She gave a little smile. "Afraid of basements and the dark, huh?"
"It's okay," she said, smiling. "A lot of kids are."
She let it go.
That night I lay in bed in my tiny new room. It was comfortable, very clean, and I was very scared. I slept with the covers over my head, hoping this would protect me from any new danger. To this day, I love sleeping in a cool or cold room where I can turn my blankets into a cocoon.
After two days of barely eating, Grandma came up with a new strategy. She had me help bake an apple pie from scratch. It was delicious! Afterwards she helped me change into my swim suit, escorted me to her small, concrete backyard and sprayed me with the water hose.
I hopped and danced around with glee. Her face was full of contagious joy, and I fell in love with her.
Thank God, thank God, thank God, I knew in my heart that I was in a safe place.
Each morning at Grandma's, I watched I Love Lucy and other shows. I'd then help her cook and we'd eat and she'd spray me with water in the backyard. In the afternoons, I snuggled deeply into her soft, warm body, sucking my thumb and dozing off as she watched her soap operas. She took me to the park often.
Living with Grandma became the second new normal, and everything was normal - except for one thing. I was a very, very angry child and no one knew why, not even me.
In my room alone and playing with my toys, I began stabbing them with pencils. I'd beat them up without mercy. The settings were always 'classrooms'. The toy that was the teacher would beat and crush the children for being bad.
My Mom and Grandma didn't have clue to what that was all about, nor had the skills to even ask me about it. Sometimes they'd stare wordlessly at me as I'd batter my toys.
"Uh, play nice. You're too rough."
They might as well have been talking to themselves.
One day I asked Grandma for a sharp knife.
"What on earth do you want a knife for?", she asked.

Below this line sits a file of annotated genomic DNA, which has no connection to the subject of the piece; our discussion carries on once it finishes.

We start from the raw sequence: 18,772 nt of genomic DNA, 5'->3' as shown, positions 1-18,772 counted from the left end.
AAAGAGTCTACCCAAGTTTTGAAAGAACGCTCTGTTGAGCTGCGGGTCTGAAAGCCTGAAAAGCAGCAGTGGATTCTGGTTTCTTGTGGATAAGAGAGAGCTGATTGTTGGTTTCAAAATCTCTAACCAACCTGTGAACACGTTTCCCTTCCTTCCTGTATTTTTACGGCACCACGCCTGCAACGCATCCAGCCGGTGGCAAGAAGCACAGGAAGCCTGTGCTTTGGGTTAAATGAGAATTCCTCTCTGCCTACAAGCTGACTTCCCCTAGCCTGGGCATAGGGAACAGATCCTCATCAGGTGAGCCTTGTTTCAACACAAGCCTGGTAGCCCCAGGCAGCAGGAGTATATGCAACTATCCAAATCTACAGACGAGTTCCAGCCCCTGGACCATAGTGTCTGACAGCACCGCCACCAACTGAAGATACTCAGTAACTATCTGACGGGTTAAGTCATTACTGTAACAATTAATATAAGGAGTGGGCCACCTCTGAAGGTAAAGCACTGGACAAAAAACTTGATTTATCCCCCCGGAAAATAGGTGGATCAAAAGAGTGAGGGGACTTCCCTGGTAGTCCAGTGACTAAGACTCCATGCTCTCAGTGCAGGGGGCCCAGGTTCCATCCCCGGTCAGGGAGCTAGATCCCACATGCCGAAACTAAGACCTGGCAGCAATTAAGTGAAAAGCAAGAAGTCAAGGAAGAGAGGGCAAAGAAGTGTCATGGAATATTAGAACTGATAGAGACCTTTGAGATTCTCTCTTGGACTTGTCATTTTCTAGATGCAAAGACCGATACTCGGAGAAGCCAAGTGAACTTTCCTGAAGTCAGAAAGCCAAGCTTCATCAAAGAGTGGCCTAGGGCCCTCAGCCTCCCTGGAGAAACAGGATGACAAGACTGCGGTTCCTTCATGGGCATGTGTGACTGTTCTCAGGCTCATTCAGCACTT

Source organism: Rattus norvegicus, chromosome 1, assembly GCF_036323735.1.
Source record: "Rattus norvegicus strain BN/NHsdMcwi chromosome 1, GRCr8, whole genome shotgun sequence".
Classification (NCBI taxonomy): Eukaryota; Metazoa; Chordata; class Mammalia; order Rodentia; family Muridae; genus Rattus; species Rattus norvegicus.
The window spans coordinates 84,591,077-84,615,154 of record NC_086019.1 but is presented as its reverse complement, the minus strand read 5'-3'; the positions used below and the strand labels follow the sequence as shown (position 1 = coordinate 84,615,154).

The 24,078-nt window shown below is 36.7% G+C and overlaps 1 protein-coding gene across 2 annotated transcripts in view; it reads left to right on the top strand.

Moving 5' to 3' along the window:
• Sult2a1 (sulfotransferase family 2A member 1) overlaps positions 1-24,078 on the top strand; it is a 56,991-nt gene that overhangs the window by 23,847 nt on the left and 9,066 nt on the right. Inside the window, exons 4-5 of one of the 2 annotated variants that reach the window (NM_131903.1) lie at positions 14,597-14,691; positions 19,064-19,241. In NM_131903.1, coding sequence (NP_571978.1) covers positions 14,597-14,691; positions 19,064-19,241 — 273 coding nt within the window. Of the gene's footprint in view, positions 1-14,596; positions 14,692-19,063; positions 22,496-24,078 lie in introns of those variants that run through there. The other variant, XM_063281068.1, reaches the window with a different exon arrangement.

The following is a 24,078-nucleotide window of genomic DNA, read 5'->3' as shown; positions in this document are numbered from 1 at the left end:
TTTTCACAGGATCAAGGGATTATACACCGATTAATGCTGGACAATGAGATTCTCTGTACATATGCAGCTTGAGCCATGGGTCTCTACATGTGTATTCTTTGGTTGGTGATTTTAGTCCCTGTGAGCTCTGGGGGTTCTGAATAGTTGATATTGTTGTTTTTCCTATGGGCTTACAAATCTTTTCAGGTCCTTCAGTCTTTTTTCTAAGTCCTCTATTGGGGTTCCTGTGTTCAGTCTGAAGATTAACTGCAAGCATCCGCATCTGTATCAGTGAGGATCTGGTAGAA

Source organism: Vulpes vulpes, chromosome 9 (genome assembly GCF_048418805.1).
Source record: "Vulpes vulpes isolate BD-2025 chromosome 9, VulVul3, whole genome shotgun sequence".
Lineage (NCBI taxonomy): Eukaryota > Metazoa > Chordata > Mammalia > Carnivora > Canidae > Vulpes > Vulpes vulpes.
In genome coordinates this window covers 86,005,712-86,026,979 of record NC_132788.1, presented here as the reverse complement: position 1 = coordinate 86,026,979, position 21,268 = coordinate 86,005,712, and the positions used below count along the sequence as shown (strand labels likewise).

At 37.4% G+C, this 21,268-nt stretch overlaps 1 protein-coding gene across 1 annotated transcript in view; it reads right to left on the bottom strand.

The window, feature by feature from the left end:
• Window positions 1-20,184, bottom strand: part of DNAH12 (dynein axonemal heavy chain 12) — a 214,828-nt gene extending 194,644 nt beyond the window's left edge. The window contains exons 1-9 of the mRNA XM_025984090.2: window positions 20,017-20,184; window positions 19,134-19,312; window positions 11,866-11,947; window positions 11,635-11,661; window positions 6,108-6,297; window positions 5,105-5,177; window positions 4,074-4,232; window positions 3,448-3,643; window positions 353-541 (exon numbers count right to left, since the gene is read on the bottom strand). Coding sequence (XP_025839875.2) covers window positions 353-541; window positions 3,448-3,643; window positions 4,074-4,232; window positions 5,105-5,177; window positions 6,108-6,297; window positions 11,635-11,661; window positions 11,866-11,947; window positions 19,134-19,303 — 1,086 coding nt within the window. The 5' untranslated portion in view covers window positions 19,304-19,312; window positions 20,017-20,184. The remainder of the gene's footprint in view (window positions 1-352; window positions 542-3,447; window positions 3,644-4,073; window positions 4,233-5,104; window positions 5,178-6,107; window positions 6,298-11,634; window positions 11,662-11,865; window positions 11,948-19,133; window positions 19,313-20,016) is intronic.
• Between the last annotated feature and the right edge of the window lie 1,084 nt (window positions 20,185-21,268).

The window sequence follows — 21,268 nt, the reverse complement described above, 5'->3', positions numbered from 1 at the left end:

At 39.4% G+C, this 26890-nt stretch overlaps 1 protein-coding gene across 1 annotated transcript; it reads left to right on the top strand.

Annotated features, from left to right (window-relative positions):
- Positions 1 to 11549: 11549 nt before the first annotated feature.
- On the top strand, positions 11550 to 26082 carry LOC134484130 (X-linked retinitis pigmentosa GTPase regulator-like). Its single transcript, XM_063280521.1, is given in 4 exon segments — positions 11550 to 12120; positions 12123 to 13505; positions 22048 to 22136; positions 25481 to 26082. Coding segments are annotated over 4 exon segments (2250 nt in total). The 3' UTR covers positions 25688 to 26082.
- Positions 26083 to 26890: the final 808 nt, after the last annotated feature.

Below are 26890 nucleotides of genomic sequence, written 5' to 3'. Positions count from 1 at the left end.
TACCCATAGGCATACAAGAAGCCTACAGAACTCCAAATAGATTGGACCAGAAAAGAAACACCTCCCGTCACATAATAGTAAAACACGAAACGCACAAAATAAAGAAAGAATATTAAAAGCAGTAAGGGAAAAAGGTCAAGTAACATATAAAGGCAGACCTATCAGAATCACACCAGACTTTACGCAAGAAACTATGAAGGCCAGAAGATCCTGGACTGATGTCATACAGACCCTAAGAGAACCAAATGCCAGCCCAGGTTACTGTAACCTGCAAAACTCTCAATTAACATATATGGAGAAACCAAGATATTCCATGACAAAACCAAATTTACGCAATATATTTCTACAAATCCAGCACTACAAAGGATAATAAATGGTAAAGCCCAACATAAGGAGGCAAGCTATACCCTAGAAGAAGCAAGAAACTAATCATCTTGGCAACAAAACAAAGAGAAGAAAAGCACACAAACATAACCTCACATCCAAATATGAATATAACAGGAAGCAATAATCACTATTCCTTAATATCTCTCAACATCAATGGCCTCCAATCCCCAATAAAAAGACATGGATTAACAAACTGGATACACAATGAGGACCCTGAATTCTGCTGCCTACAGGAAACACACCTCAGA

"I found a dead rat outside, Grandma!", I said excitedly. "I want to cut it open and see what's inside!"
Grandma called Mama at work to deal with that shit.
"You need to come now," I heard her say on the phone.
The two whispered, sat me down, and they best they could say was that wanting to do this was un-girl like, strange and nasty. I was told rats have germs, and they explained what germs were.
I still wanted to see inside of it. They hid the rat.
In retrospect, I did have a scientific curiosity about the world. I still don't think incident was all that bad, but maybe it was a sign of something more ominous cooking in my soul that they could feel.
While outside playing at my parent's home one weekend, I found an orphan kitten.
I filled a trashcan with water and tried to drown it.
How does a child lose their soul? Their compassion for living things? If empathy is slipping away, can it be restored?
A neighbor in another yard saw me trying to drown this kitten. He was a nice middle-aged man whom I knew and respected. He said nothing, but his eyes said it all. He looked at me and what I was doing with enormous pain... and then he turned his back on me. I suddenly felt ashamed.
I looked at that poor, drowning kitten. I was amazed at it's struggle to keep me from killing it.
"You really wanna live, don't you?"
It was exhausted from my abuse and still trying to keep it's head above water. It mewed at me. It had been mewing all along, begging, pleading in it's own way, "please don't kill me."
Like my former captors, I had become too deaf to hear and too blind to see. I set it free, and with that simple action, freed a piece of my soul.
I saw it months later. It had grown a lot and wasn't stupid. He or she remembered me well, and would go to other kids but wouldn't come near me. My former abusers would get mad and retaliate when we acted that way. Having been a victim, I understood where the cat was coming from.
Then something new and terrible happened. My favorite of my two uncles was found dead, floating in the river. They say he committed suicide by jumping off a bridge. As an adult I listened again to the stories, and I suspect he was pushed. He was a handsome easy-going man, had friends, girlfriends, and humor and wit.
Regardless of how he died, he was gone. Suicide is embarrassing to many families, and he was the second male in our family to go out that way. Murder was unprovable in his case, even though it was whispered he had a few enemies. No one talked about his death to me. I wasn't even allowed to attend the funeral.
I battered, stabbed and decapitated my toys with more furor than ever.
I got a new one that Christmas. I really liked it, and after chopping off it's head, was mad that the scotch tape wouldn't adhere to it, thus I couldn't tape it's head back on. Still, I worked out my anger and aggression on my toys.
The rest of my soul was finally saved by a butterfly.
I was alone in my bedroom at Grandma's. She was somewhere in the house, probably grieving. She'd become less attentive to me after her son's death. I don't recall where I found the butterfly, but I snuck it upstairs to my room to examine it.
It's wings were was so pretty. I pulled them off.
Suddenly, the butterfly wasn't pretty anymore, nor could it fly. It looked like a long, ugly bug.